What is a Mitigation Package in a Criminal Case
As former prosecutors, we know well the ways prosecutors approach their investigations and prosecutions, as well as, how to leverage our criminal defense attorney clients for optimal results in addressing the charges filed against them. It is important to have the most seasoned, tested, and aggressive defense lawyers handling a criminal charge, as there are many ways to achieve excellent results for a charged client.
One of the unique ways we address that at The Bianchi Law Group, LLC is through the use of a Mitigation Package.
One has to understand that prosecutors are over-burdened with heavy caseloads, as we were when we were prosecutors. It is also important to know that the prosecutor does not know the client, typically beyond what is in the file (that by design makes the client “look bad”), and from other public records.
As for us that have practiced on both sides of the aisle, however, we know that many clients have otherwise lived law-abiding and productive lives. The Mitigation Package is meant to present this data to prosecutors, so that they have a fuller understanding of the client, in the hopes that any sentencing recommendation that they make will be balanced and more favorable to the client.
A Mitigation Package is unique to each client and takes time to prepare if done correctly. At The Bianchi Law Group, LLC, this is one of the first things we start working on while we are also accessing the legal aspects and defenses a client may also have in their favor. From our experience as prosecutors, however, most defense lawyers do not prepare mitigation packages, or they do it partially when it is too late to have a robust impact in favor of the client.
Information in a well-done Mitigation Package may include (but are not limited to):
- Schooling and level of education;
- Lack of, or minimal, criminal record and an otherwise law abiding life;
- Work history and any awards and commendations received;
- Family history and letters from family, friends, community leaders, etc…
- Military record, or other governmental service;
- Charitable work;
- Any pervious or current attempts to avail themselves to addiction or mental health counseling;
- Any other information that puts the client in a positive light.
The importance of providing this information to prosecutors is critical to the disposition of a client’s case. As prosecutors, we appreciated when this was given to us, when we were making decisions on an appropriate and more balanced plea offer.
What is Sentencing Mitigation?
Sentencing mitigation is different from a Mitigation Package, but the two do intersect if done correctly.
Sentencing mitigation is a framework in our laws dealing with a judge’s sentence. In New Jersey, the judge will receive a sentencing report either after a guilty verdict at trial, or after a plea. The court will look to the law N.J.S.A. 2C:44-1 and determine what aggravating and/or mitigating factors are present with respect to the defendant and the conduct they have been convicted of.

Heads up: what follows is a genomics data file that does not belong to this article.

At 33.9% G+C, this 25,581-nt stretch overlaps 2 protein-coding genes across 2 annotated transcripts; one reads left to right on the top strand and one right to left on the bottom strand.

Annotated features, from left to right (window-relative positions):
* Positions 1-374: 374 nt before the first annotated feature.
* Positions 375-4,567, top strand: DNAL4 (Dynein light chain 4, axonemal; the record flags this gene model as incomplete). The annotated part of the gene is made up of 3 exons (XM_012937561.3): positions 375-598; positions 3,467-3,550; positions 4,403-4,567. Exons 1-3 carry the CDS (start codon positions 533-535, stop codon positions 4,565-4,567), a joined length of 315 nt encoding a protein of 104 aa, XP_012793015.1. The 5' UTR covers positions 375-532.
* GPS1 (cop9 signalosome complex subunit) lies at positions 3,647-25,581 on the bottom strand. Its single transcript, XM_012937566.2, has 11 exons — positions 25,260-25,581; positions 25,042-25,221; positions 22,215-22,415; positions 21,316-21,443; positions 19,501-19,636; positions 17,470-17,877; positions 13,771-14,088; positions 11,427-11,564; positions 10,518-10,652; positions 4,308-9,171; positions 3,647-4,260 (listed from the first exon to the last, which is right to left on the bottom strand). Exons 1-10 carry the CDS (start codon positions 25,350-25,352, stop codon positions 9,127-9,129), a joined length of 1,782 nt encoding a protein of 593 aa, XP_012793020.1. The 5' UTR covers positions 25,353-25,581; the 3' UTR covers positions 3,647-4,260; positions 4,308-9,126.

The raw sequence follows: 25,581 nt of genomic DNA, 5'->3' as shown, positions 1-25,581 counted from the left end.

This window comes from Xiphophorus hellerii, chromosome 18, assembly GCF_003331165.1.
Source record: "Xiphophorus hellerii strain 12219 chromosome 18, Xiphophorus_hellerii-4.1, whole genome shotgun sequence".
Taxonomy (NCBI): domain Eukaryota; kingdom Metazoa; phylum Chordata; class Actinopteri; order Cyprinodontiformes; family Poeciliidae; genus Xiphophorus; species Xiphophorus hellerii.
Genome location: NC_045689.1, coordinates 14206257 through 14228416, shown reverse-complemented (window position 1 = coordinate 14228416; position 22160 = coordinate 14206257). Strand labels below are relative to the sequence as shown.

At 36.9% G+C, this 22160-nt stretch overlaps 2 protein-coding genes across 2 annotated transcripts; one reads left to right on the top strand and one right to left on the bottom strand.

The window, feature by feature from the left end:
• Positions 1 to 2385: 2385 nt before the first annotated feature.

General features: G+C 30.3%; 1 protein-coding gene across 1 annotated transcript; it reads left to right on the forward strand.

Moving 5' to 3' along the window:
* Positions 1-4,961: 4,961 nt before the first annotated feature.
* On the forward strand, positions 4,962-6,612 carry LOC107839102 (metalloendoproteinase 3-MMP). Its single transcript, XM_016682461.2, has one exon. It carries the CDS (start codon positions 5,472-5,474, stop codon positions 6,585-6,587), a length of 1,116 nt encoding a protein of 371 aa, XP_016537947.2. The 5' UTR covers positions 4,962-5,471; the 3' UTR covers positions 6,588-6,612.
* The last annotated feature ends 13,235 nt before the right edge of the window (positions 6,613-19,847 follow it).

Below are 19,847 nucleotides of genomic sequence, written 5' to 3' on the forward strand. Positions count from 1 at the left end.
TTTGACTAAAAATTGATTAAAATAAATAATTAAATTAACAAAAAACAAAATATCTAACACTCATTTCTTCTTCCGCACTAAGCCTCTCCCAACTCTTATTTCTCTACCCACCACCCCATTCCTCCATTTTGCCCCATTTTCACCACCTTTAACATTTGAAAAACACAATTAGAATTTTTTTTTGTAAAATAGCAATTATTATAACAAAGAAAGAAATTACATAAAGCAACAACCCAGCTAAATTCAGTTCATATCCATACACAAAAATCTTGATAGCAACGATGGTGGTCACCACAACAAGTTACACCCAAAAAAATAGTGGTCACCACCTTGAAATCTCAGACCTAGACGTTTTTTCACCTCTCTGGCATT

It is based upon these findings that the court will determine what the sentence will be. For example, in most cases a conviction for a 2nd degree offense carries a 5-10 year state prison sentence. To assist the judge, the aggravating and mitigating factors are determined so that the judge can determine where within that range to sentence the defendant.
As stated above, sentencing mitigation is therefore different from a mitigation package. But, a capable defense attorney will use the information from a well-done mitigation package and submit those materials to the judge to help lower the sentencing range. This is why doing a mitigation package as a very first step in handling a criminal case is so important. It helps in the beginning and end of a case.
It helps the prosecutor see positive information in an attempt to lower plea offers. Next, it is used by the court after conviction to help lower the sentence the judge will impose.
What Are Some Examples of Mitigating Circumstances?
Mitigating factors are found N.J.S.A. 2C:44-1(b)
Here is the list of mitigating factors under NJ Law:
- The defendant’s conduct neither caused nor threatened serious harm;
- The defendant did not contemplate that his conduct would cause or threaten serious harm;
- The defendant acted under a strong provocation;
- There were substantial grounds tending to excuse or justify the defendant’s conduct, though failing to establish a defense;
- The victim of the defendant’s conduct induced or facilitated its commission;
- The defendant has compensated or will compensate the victim of his conduct for the damage or injury that he sustained, or will participate in a program of community service;
- The defendant has no history of prior delinquency or criminal activity or has led a law-abiding life for a substantial period of time before the commission of the present offense;
- The defendant’s conduct was the result of circumstances unlikely to recur;
- The character and attitude of the defendant indicate that he is unlikely to commit another offense;
- The defendant is particularly likely to respond affirmatively to probationary treatment;
- The imprisonment of the defendant would entail excessive hardship to himself or his dependents;
- The willingness of the defendant to cooperate with law enforcement authorities;
- The conduct of a youthful defendant was substantially influenced by another person more mature than the defendant.
Bianchi Law Group Representation
Being charged with a crime is a daunting and life-altering experience. One needs a seasoned, tested, aggressive, and skilled lawyer in New Jersey to help navigate a client through the process. The Bianchi Law Group’s former prosecutors and NJ Supreme Court Certified Criminal Trial Attorneys are ready and prepared to fight the government’s case!